There are literally dozens of things that could cause a backup to fail, which is why I use either the inbuilt utility or Veritas as they tend to handle things like improper filenames much better than any others.
What I would suggest is schedule a backup operation to a file using the Windows backup utility, then have whatever burning program you use burn just that one file that was created. Simple, elegant and if you need to use the backup no special software is needed, even for a full restore: just load a new copy of Windows, load the backup file and go. Veritas doesn’t have the ease of use, but it is a bit more powerful. I have yet to get anything but Veritas and the Windows one to work properly for large backups to any kind of media be it Zip disks, CDs, DVDs or tapes (tapes especially, nothing else almost works with them for Windows).
How to copy your files from desktops to a server each night? Well, you can do that with no additional software. There are a number of ways to do this, but I’ll cover two briefly, and both work without any special software. The first one is to have each of them run a nightly backup and then some time later use Windows file sharing to either upload the files to a share on the server, have the server download from the clients or (like I do) map a network drive to the server and have it run a backup directly to the network drive. The second option is to make each computers’ C$ share a drive on the server and have it run backups of each machine each night. I perfer the way I do it as it allows more control from the client end and the entire backup won’t fail if one machine is disconnected from the net, but to each his own. Veritas also offers a utility for backup up an entire network with their software stack, and it’s pretty easy to use.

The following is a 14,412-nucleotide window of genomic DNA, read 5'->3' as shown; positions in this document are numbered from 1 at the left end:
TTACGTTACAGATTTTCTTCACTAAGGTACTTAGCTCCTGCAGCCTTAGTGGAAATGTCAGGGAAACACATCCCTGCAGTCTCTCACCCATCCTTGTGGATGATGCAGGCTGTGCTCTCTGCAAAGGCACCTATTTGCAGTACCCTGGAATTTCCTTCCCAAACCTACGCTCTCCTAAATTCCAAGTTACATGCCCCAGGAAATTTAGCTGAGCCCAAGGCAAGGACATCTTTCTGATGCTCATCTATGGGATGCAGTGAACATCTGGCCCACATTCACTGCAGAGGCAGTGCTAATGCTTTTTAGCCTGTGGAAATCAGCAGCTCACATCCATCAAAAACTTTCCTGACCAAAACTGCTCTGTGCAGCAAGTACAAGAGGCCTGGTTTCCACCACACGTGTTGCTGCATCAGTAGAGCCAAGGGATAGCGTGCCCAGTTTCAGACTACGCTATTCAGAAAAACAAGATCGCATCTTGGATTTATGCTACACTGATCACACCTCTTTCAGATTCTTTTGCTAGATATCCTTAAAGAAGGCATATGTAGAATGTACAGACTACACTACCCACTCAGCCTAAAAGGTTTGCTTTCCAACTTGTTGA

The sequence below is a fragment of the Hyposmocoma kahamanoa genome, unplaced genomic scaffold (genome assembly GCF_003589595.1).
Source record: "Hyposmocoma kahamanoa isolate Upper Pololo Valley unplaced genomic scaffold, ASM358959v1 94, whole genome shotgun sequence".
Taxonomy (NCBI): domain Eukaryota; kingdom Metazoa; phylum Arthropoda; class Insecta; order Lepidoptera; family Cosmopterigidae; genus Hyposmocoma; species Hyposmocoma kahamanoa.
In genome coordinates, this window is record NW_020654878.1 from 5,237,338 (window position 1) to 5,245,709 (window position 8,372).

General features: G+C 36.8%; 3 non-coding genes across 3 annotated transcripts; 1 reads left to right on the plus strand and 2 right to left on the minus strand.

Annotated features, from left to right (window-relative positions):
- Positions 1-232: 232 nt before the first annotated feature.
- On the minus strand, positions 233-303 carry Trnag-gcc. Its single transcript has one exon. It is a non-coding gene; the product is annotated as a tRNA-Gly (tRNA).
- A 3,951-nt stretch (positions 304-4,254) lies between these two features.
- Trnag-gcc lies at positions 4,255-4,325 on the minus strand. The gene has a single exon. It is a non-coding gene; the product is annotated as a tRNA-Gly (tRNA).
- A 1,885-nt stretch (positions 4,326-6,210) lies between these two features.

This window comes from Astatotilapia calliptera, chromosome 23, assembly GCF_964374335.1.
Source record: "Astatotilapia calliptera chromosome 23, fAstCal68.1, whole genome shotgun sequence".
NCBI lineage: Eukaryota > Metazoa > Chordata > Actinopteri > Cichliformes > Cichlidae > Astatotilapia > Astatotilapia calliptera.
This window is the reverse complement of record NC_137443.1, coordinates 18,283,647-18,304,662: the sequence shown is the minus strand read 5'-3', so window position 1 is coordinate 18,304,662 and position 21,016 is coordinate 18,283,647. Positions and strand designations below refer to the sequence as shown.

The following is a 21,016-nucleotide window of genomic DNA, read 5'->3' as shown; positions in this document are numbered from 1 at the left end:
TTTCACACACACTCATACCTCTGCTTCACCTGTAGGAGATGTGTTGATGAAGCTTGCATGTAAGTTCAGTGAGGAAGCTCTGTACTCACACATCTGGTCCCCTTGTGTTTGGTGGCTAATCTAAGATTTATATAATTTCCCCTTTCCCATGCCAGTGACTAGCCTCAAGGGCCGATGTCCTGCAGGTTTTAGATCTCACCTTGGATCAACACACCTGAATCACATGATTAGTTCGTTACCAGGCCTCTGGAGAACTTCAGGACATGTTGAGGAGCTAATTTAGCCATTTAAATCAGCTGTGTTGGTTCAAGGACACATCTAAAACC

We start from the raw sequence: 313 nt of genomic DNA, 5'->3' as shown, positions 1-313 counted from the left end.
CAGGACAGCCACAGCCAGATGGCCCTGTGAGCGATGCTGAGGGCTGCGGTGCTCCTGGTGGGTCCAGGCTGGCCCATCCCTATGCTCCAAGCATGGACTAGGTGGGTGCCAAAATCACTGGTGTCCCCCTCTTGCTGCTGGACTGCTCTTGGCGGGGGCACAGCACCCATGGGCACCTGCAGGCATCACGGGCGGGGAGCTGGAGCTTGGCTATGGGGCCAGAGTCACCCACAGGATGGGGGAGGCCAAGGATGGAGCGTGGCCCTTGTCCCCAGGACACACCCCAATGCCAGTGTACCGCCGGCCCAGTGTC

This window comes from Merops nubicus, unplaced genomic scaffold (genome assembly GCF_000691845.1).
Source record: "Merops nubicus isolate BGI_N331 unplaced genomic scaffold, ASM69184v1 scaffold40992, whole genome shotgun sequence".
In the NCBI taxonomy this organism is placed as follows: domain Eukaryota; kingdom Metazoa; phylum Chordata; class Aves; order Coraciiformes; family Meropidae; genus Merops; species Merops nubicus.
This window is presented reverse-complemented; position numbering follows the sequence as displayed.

For UNIX systems of course, welcome to the wonderful world of tar. Oh, Veritas works here too.